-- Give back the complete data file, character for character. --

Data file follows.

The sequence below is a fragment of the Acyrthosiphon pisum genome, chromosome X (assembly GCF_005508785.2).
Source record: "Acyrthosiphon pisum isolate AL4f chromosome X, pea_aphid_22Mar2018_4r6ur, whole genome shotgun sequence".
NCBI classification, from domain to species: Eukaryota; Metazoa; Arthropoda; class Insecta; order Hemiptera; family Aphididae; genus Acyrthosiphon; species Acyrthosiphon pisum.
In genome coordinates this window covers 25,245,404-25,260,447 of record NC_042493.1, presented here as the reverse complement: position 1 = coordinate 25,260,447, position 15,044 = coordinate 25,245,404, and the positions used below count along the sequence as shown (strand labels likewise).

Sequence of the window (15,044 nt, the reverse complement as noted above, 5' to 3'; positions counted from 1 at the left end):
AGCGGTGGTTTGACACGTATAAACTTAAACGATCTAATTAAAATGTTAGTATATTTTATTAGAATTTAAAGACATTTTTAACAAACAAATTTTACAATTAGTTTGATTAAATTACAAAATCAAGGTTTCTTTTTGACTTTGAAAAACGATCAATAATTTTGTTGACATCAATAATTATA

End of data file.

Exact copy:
The sequence below is a fragment of the Acyrthosiphon pisum genome, chromosome X (assembly GCF_005508785.2).
Source record: "Acyrthosiphon pisum isolate AL4f chromosome X, pea_aphid_22Mar2018_4r6ur, whole genome shotgun sequence".
NCBI classification, from domain to species: Eukaryota; Metazoa; Arthropoda; class Insecta; order Hemiptera; family Aphididae; genus Acyrthosiphon; species Acyrthosiphon pisum.
In genome coordinates this window covers 25,245,404-25,260,447 of record NC_042493.1, presented here as the reverse complement: position 1 = coordinate 25,260,447, position 15,044 = coordinate 25,245,404, and the positions used below count along the sequence as shown (strand labels likewise).

Sequence of the window (15,044 nt, the reverse complement as noted above, 5' to 3'; positions counted from 1 at the left end):
AGCGGTGGTTTGACACGTATAAACTTAAACGATCTAATTAAAATGTTAGTATATTTTATTAGAATTTAAAGACATTTTTAACAAACAAATTTTACAATTAGTTTGATTAAATTACAAAATCAAGGTTTCTTTTTGACTTTGAAAAACGATCAATAATTTTGTTGACATCAATAATTATA